13.2.1. Spiral, Seyfert, and Irregular Galaxies
For normal spiral galaxies, much of the radio emission comes primarily from the disk. In a few nearby spirals where the distribution of radio emission can be mapped, the spiral structure is clearly evident. This diffuse component of the nonthermal emission appears to be unrelated to that of the much more luminous radio galaxies and quasars but rather to the optical luminosity and morphology of the galaxy. High-resolution observations indicate that the characteristic size of radio nuclei of spirals is about 100 pc, but significant emission sometimes comes from a region less than a parsec across (Dressel and Condon 1978, Hummel 1980, van der Hulst et al. 1981, Heckman et al. 1983a).
These latter sources are probably related to the powerful compact sources found in AGNs and quasars. The discovery of flat-spectrum, compact, variable sources in the nuclei of M81 and M104 (de Bruyn et al. 1976) gave the first evidence of activity in the nuclei of normal spirals of the -type characteristic of quasars and AGNs. High-resolution VLBI observations of M81 show that the radio nucleus is only about 0.01 pc in extent. Based largely on the presence of narrow emission lines in the optical spectrum, M81 is sometimes classified as a Seyfert galaxy. But most Seyfert galaxies are not strong radio sources, although a few, such as NGC 1068, have prominent radio cores and jets which have been, extensively studied (e.g., Wilson 1982). Often the cores of Seyfert galaxies show a low-frequency spectral turnover due to free-free absorption by ionized gas in the emission-line region, with emission measures in the range of 104 to 106 cm2. Meurs and Wilson (1984) discuss the radio emission from Seyfert galaxies and their relation to other radio sources.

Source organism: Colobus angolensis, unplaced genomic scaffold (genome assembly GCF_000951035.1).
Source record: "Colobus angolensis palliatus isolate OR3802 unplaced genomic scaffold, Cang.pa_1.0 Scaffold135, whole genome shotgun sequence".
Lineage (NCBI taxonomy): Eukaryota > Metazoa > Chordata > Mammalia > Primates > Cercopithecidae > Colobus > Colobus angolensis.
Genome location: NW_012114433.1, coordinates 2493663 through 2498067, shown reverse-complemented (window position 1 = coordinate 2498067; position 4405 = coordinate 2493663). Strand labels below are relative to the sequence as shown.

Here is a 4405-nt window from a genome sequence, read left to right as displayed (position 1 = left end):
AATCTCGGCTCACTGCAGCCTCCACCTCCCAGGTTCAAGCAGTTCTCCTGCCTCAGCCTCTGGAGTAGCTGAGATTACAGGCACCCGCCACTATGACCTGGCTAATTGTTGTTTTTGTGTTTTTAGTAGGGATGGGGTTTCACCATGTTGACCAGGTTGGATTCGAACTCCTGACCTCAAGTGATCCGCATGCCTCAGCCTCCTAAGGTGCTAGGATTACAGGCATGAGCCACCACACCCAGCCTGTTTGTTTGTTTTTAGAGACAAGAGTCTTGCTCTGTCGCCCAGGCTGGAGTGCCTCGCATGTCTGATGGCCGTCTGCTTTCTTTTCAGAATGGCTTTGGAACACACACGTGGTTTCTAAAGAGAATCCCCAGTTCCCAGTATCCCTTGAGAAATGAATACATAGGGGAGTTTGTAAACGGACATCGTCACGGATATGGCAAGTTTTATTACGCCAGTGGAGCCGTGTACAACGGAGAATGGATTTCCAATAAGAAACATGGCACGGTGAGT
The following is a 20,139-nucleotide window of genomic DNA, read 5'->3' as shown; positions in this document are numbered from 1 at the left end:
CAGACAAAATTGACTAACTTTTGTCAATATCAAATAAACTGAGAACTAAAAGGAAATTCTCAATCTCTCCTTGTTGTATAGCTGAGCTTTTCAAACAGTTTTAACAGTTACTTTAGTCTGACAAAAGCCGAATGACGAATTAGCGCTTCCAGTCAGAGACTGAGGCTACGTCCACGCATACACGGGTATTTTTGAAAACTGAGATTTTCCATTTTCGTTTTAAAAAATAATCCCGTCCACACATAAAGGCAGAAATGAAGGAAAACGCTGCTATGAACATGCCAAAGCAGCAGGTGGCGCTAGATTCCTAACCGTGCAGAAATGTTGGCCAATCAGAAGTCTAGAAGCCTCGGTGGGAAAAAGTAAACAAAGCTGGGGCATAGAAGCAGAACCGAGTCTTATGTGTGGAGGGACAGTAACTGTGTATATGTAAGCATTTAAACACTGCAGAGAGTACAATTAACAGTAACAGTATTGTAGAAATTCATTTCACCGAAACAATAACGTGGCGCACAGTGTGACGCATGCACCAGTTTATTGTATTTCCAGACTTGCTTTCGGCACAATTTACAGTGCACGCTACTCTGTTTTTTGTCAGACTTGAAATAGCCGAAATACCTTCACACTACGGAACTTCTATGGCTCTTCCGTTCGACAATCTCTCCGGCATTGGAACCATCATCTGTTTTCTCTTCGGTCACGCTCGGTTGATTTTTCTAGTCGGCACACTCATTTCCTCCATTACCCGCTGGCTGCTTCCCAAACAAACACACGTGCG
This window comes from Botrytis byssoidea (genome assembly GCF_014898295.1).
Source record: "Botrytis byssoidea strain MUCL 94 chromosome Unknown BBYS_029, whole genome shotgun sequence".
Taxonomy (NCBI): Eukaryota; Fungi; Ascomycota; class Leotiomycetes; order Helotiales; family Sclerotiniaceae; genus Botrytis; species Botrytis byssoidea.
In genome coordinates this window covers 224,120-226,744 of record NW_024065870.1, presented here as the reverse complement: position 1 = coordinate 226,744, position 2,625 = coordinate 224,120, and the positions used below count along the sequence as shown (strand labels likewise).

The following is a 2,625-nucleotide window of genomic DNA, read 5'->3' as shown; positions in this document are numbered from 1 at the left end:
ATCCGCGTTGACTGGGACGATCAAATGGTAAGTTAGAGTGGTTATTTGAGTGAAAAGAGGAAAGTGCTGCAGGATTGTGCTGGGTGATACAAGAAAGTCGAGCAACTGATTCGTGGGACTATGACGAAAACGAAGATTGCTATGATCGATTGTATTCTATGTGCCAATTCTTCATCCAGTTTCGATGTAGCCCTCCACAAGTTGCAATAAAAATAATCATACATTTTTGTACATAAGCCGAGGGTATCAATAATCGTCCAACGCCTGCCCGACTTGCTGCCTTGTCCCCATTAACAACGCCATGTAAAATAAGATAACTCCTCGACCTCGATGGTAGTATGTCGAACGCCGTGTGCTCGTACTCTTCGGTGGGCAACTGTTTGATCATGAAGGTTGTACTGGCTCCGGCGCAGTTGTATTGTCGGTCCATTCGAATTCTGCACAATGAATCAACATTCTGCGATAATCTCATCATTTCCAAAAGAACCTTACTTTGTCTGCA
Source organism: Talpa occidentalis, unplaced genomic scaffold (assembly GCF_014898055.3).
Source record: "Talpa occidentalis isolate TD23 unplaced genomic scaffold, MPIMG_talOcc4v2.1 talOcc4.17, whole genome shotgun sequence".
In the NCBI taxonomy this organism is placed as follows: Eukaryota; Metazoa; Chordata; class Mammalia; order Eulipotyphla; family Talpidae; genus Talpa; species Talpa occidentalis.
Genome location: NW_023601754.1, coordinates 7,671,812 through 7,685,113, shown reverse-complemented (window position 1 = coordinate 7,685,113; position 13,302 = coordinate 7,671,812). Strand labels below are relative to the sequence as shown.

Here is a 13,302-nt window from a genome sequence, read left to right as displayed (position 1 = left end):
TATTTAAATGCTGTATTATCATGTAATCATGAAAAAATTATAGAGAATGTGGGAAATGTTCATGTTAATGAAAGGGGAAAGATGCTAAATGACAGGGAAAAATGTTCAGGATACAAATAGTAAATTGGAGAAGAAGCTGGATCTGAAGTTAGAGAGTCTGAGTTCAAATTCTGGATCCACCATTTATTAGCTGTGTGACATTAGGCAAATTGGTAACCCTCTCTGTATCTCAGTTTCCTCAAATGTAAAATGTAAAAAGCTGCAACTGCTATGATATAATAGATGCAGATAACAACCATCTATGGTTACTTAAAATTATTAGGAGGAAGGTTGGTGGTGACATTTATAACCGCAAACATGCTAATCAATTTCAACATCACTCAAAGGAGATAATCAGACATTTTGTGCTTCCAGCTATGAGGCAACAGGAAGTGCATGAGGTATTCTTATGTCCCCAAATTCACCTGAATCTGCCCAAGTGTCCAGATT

A small fraction of spiral and irregular galaxies show enhanced radio emission which is closely correlated with the 10 - µm infrared flux density and apparently corresponds to regions where there are bursts of star formation (e.g., Condon 1982). At one time the dramatic visual image of M82, particularly in H, was interpreted as evidence of explosive activity characteristic of the powerful radio galaxies. More recent work, however, has shown that the radio emission from M82 comes from a number of small (less than a few parsecs) discrete components probably related to supernovae events or to regions of intense star formation with intrinsic luminosities as much as 100 times that of Cas A. The strongest of these is known to be variable and is only a few hundred AU in size (Kronberg et al. 1981).
Observations by Stocke (1978) indicate enhanced radio emission from interacting pairs of galaxies, although, curiously, the excess emission comes primarily from a compact core, and not from the disk (e.g., Hummel 1980).